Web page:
15-year mortgages carry lower interest rates, reduced total interest payments, and higher principal payments. However, the monthly payments are larger.
Variable rate mortgages are a different animal.
As the name implies, variable rate mortgages have rates that change or adjust. Adjustable-rate mortgages typically offer initial rates that are lower than fixed mortgages [not really that much lower these days...] but the rates go up and down with the interest rate market as the rates are tied to an index that can fluctuate. Thus, they are subject to potential rate increases.
Most ARMs have a cap on rate increases in any given year, as well as over the life of the loan. For example, current terms include rates that can adjust up to 2% in any one given year but no more than 6% over the life of the loan, or rates that can adjust up to 5% initially but no more than 2% in subsequent years.
It is imperative that you are confident that your future income will be sufficient if and when interest rates, and consequently your monthly payments, increase.
How Much Mortgage Can You Afford?
Most banks don't hold onto mortgages until maturity, as most mortgages get sold to Fannie Mae (the Federal National Mortgage Association) and repackaged into mortgage-backed-securities to be sold to investors around the world. This is relevant to you because Fannie Mae has standard requirements that need to be met in order for it to buy a mortgage.
The first requirement is that monthly mortgage principal and interest payments (P&I), plus insurance and property taxes, cannot exceed 28% of the buyer's gross monthly income. The second requirement limits total monthly debt payments (housing, credit cards, car payments, etc.) to 36% of gross monthly income. In addition to these requirements, you also should plan on making a down payment of 10% to 20% of the total purchase price.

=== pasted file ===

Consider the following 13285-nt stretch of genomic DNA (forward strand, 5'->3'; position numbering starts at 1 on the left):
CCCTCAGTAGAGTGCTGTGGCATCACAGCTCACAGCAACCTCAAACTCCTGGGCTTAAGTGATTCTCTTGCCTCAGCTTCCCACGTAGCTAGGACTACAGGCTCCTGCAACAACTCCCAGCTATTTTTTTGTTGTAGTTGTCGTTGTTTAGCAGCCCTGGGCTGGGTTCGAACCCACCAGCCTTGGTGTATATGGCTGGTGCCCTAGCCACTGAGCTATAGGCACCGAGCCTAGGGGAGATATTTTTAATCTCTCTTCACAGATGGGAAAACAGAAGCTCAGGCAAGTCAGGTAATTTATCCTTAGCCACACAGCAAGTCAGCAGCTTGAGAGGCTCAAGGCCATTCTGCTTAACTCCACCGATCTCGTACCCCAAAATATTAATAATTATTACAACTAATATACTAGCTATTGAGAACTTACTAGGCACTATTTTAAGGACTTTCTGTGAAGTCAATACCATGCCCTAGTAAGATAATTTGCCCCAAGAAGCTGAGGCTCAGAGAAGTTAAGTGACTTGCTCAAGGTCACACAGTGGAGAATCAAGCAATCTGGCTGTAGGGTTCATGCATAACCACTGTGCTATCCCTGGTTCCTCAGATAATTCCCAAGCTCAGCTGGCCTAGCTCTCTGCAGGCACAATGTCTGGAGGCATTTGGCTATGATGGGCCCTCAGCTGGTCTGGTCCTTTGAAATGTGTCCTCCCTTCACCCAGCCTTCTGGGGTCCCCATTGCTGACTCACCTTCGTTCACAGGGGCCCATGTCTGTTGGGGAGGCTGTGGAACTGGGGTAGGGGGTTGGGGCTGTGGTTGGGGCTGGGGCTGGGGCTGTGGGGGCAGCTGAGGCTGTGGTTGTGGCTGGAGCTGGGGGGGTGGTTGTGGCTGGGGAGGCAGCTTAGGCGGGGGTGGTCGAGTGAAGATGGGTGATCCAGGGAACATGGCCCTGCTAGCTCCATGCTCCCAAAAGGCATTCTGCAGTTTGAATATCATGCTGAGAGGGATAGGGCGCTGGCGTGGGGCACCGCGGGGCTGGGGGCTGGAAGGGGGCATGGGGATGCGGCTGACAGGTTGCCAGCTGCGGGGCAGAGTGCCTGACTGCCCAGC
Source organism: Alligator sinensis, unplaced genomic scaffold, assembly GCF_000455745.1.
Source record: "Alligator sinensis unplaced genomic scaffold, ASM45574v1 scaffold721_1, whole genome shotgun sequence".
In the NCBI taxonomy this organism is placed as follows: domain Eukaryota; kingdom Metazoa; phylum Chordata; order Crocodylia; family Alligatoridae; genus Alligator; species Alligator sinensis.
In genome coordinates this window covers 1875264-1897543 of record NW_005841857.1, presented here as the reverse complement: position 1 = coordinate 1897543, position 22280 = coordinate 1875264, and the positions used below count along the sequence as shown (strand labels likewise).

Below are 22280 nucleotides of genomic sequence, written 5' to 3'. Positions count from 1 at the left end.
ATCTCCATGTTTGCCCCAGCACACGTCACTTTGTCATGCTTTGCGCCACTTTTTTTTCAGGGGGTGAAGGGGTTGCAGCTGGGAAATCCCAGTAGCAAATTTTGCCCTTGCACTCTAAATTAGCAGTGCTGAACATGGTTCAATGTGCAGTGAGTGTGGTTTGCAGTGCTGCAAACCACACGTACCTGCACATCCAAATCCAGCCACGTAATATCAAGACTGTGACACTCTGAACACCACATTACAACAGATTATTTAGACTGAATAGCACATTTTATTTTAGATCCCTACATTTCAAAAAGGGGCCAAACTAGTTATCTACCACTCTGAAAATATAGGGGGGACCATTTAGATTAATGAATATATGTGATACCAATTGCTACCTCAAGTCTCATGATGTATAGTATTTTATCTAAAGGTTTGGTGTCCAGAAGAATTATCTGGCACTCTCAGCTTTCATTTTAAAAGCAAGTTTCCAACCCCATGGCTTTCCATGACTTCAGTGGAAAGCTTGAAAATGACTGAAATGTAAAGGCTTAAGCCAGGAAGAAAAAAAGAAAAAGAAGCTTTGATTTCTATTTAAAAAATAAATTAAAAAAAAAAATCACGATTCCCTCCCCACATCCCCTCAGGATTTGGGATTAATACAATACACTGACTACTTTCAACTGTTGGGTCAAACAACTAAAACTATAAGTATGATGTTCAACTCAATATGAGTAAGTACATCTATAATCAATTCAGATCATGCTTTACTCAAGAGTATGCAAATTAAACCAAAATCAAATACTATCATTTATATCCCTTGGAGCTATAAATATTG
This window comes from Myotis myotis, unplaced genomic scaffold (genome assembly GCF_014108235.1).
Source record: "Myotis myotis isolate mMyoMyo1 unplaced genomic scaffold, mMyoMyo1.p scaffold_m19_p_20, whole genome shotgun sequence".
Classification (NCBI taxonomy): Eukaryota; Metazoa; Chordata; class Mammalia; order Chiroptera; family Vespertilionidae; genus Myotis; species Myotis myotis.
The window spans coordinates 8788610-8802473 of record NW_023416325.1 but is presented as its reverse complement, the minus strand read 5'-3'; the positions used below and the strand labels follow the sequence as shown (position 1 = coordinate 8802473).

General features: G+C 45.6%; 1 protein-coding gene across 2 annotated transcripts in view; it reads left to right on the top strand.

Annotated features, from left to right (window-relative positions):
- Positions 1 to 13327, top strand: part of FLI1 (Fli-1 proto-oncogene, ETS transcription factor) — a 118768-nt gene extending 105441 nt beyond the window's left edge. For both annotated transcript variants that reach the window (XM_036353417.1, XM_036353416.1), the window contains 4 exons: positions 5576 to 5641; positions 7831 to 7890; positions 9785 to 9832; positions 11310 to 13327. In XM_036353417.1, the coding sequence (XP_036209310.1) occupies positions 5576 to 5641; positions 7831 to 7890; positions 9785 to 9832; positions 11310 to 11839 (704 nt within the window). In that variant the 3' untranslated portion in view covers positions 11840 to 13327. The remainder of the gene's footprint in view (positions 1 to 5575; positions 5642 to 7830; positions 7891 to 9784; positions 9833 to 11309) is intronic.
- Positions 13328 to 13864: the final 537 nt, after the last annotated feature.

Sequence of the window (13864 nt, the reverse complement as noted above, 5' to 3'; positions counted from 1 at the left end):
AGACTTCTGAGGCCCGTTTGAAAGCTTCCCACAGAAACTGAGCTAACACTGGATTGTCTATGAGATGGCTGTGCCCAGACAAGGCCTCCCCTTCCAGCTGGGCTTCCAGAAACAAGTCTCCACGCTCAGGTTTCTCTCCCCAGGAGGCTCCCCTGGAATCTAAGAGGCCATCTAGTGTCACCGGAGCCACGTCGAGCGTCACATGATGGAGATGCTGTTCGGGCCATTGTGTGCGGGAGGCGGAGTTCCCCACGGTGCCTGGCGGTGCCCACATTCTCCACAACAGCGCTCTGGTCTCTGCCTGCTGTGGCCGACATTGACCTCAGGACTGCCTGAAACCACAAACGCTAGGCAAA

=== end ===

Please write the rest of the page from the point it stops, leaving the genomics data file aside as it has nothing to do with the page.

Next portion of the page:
Interest Rate Points
Interest rate points or discount points are fees paid to a lender at closing in order to lower your mortgage interest rate. The cost of each point is equal to one percent of the loan amount. For instance, for a $100,000 loan one discount point equals $1,000.
The economic sense of buying points depends on how long you intend keep the loan. In order to determine if points makes sense for you, you need to calculate the cost of the points versus how much they save off each monthly payment.
Break Even Example
$100,000 Loan - 30 Year Term
7.5% Interest, no points = $699.21 monthly payment
Buying 1 point for $1,000 = monthly payment $690.68
Monthly Savings = $8.53
$1,000/$8.53, = 117 months
Your break-even point is 117 months in this case. That means it will take nearly ten years to recover the cost of one discount point. While buying points is sometimes a good decision, the purchase can also cost more than it saves.
Private Mortgage Insurance
Private mortgage insurance (PMI) is an insurance policy that insures the lender against loss in the event you can't pay your mortgage. It is usually required for when the down payment is less than 20% of the loan. Typical rates are about $55 per month for every $100,000 of mortgage amount.
Alternatives to Conventional Mortgages
If you cannot afford a conventional mortgage, there are a variety of alternatives.
This rare type of financing can occur when the seller agrees to be the lender instead of a bank or mortgage company. A buyer simply makes payments to the seller under terms agreed upon. This type of financing usually occurs when a seller is anxious to sell but the current mortgage conditions are too stringent to attract a buyer.
Federal Housing Administration (FHA)
FHA does not make loans but rather insures loans made by private lenders. The insurance encourages lenders to make loans to low income borrowers that typically wouldn't qualify for conventional mortgages. Key advantages of these loans are more relaxed qualifying guidelines and a smaller required down payment, as low as 3.5%. Almost anyone can get an FHA loan, but they only insure relatively small loans.
The Veterans Administration (VA)
These loans offer more generous terms and guidelines (including as little as 0% down payment) and are guaranteed by the U.S. Department of Veteran Affairs. These loans are available to American military veterans and their spouses.
Finally, there are local affordable housing advocates that offer low-cost, low down-payment loan alternatives. For further information, contact the FHA, VA, Fannie Mae, or your local mortgage lender or real broker.